Family, friends hoping for Tim Staab's recovery after crash in Las Vegas 200
By Bill Center
December 13, 2001
San Diego's Tim Staab, one of the top motorcycle riders in off-road racing, remains in a drug-induced coma in a Las Vegas trauma center 11 days after suffering a near-fatal accident.
Staab crashed in a rock-strewn sand wash while leading the Las Vegas 200 finale to the Best In The Desert Series on Dec. 1.
"The doctors say his brain activity is very good," said Larry Staab, the rider's father, Monday via telephone from Las Vegas.
"Hopefully, he'll be coming home soon although there could be months of recovery and therapy."
Staab's condition was listed as unstable although he had been upgraded from very critical to critical. He is suffering from a buildup of fluid and pressure around the brain.
"It's a difficult time," said Johnny Campbell, Staab's co-rider and friend.
"No one knows what happened and Tim might never remember. It's a puzzle. He was maybe 10 minutes in front of the next rider when he went down. But it's a mystery how he crashed".
Staab had a cut under his chin, but there were no marks on his helmet other than a small crack in his visor.
"He might have hit the handlebars and gone over the front of the bike and landed hard," said Staab's father. "But we don't know. He doesn't look hurt. When I first saw him in the hospital, I thought we'd be driving him home the next day."
Instead, Billie and Larry Staab and the rider's girlfriend, Lisa Avtenriegh, have kept a vigil with Staab in the hospital.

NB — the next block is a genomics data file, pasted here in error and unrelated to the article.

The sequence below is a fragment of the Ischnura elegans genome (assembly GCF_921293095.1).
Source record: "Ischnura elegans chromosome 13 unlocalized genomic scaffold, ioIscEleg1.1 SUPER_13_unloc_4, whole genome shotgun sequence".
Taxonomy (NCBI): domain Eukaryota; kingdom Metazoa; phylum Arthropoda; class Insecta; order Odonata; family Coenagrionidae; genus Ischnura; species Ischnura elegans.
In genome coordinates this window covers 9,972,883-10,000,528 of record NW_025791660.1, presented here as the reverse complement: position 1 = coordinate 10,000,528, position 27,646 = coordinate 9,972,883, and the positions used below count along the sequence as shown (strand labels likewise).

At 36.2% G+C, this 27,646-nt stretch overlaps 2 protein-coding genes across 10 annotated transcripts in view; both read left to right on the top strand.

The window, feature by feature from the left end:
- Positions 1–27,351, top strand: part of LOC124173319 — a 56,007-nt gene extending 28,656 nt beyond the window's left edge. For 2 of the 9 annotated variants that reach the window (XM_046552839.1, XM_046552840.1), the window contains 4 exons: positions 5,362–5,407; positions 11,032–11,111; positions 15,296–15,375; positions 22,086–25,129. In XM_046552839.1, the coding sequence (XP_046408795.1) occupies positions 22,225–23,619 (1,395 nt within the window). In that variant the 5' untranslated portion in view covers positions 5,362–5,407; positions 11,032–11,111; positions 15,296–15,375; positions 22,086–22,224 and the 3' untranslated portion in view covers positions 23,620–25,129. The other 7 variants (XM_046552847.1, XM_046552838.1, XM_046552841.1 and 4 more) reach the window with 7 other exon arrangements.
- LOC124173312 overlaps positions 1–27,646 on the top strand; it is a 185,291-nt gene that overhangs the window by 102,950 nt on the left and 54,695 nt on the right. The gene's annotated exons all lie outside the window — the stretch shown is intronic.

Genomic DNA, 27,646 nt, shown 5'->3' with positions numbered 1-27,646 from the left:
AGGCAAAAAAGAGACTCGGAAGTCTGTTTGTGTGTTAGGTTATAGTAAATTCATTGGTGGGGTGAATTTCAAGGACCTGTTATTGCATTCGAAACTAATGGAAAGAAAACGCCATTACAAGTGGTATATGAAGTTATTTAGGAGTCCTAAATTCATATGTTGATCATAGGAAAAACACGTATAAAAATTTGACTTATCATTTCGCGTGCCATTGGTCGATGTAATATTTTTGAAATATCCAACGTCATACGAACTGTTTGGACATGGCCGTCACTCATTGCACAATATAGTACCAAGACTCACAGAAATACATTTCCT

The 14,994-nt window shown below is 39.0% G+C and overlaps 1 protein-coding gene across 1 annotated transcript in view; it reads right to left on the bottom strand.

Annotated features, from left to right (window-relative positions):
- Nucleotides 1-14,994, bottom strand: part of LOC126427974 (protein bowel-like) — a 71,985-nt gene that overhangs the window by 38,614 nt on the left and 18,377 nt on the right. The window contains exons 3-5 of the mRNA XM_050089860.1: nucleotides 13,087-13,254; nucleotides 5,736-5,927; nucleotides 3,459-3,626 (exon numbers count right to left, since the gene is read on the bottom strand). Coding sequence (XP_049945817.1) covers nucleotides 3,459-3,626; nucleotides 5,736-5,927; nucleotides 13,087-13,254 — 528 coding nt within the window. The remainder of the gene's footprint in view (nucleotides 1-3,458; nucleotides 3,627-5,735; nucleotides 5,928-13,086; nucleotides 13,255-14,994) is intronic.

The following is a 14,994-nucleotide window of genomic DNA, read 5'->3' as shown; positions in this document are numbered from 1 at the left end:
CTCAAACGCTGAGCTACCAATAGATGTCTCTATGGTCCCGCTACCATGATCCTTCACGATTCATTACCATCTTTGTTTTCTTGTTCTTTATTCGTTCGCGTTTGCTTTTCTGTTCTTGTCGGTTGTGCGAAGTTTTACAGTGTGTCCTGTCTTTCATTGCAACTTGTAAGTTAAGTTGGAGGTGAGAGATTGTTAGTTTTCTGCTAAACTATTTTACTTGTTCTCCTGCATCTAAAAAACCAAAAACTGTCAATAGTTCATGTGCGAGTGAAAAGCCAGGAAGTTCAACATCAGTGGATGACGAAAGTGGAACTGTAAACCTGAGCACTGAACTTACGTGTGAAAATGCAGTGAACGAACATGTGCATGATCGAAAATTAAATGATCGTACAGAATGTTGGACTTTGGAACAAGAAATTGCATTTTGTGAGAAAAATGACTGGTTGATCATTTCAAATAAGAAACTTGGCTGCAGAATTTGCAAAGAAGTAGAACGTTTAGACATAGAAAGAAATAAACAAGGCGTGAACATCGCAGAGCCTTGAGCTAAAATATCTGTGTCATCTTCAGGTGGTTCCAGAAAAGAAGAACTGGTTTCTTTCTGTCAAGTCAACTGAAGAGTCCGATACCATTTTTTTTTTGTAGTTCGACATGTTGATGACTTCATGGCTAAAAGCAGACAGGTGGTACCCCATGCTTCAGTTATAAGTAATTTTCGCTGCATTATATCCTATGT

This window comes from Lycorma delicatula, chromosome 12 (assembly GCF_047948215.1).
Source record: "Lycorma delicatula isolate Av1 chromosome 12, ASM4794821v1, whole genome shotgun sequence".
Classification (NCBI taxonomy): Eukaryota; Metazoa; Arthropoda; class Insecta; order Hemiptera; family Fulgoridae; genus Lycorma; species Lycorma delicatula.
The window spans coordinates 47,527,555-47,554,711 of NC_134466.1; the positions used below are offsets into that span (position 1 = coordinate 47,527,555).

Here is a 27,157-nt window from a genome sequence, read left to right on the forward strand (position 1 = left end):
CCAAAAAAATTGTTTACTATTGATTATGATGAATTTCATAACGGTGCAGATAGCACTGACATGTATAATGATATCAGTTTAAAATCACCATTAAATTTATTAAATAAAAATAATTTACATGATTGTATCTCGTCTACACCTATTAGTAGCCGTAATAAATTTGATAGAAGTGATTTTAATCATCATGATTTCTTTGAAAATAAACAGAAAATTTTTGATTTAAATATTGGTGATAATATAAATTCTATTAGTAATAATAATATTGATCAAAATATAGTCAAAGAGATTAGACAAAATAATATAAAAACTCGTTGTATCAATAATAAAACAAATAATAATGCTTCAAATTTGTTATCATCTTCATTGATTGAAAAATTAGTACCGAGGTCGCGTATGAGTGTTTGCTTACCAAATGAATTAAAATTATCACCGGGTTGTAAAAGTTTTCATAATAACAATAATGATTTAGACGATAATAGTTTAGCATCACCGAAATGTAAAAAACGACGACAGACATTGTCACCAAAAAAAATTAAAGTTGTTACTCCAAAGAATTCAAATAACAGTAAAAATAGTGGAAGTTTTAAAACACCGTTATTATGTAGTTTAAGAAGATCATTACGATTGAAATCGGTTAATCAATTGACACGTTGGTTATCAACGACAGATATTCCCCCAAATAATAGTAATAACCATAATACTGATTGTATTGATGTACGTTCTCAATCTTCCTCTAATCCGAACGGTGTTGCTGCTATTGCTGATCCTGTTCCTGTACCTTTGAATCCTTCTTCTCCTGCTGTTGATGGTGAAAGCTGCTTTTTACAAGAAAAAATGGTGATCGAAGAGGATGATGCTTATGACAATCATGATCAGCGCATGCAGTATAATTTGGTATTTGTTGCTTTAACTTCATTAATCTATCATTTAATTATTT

"We've seen encouraging signs," said Larry Staab. "And having Tyler King come up here has helped us all. Tyler had an accident similar to Tim's a couple of years ago and is competing again in freestyle motocross.
"I can't believe the backing we've had from friends and the desert racing community. When Tim wakes up from this, he's going to want to start riding again."
Staab has teamed with Campbell on a Honda factory bike to win the overall elapsed-time honors in the past four SCORE Baja 1000s (which actually includes the Baja 2000 last season). He has shared three SCORE season titles with Campbell and the tandem also has won such events as the Las Vegas-to-Reno and Las Vegas 2000 races.
"Tim is a young, hungry, aggressive rider," Campbell said of the 6-foot-3, 23-year-old who resides in Pacific Beach.
"He's very athletic and trains hard. He has a unique riding style, a really all-out approach. He's one of the fastest riders I've ever seen."
Campbell, the lead rider on Honda's desert team, hand-picked Staab as his riding partner in 1997.
"We're a good blend," said Campbell. "This is a very difficult time for us."
The motorcycle Campbell and Staab were racing Dec. 1 was a lightweight Honda CRF 450. Campbell said there didn't appear to be any problems with the bike.
"We hadn't raced the bike before, but we had tested it a lot," said Campbell. "It was a lighter, snappier bike."
John- I heard fom a vendor at work, who pits for honda, that they had taken Tim off the medication that kept him in the coma, and that the swelling had been staying down in his head. I hope this is true that he is getting better. Skyler
There also needs to be a few prayers said for Dave Ashley from the Duralast team. He is currently hospitalized with a serious illness that may require surgery in the next few days. I'ts too soon to speculate weather he will be well enough to race by Laughlin. Dan will probably be at the helm for Laughlin.
A piece of an article from the San Diego Union Tribune:
By Bill Center
Desert motorcycle racer Tim Staab is being slowly weaned from
his drug-induced coma at a Las Vegas hospital. Staab has been in
the coma since crashing Dec. 1 while leading the season-ending
Las Vegas 200 in the Best In The Desert series. "We've seen
considerable improvement in Tim the past week," said the rider's
father, Larry. "He's been grasping our hand and reacting to
outside influences. They've been steadily reducing his drugs. He
should be awake by the weekend."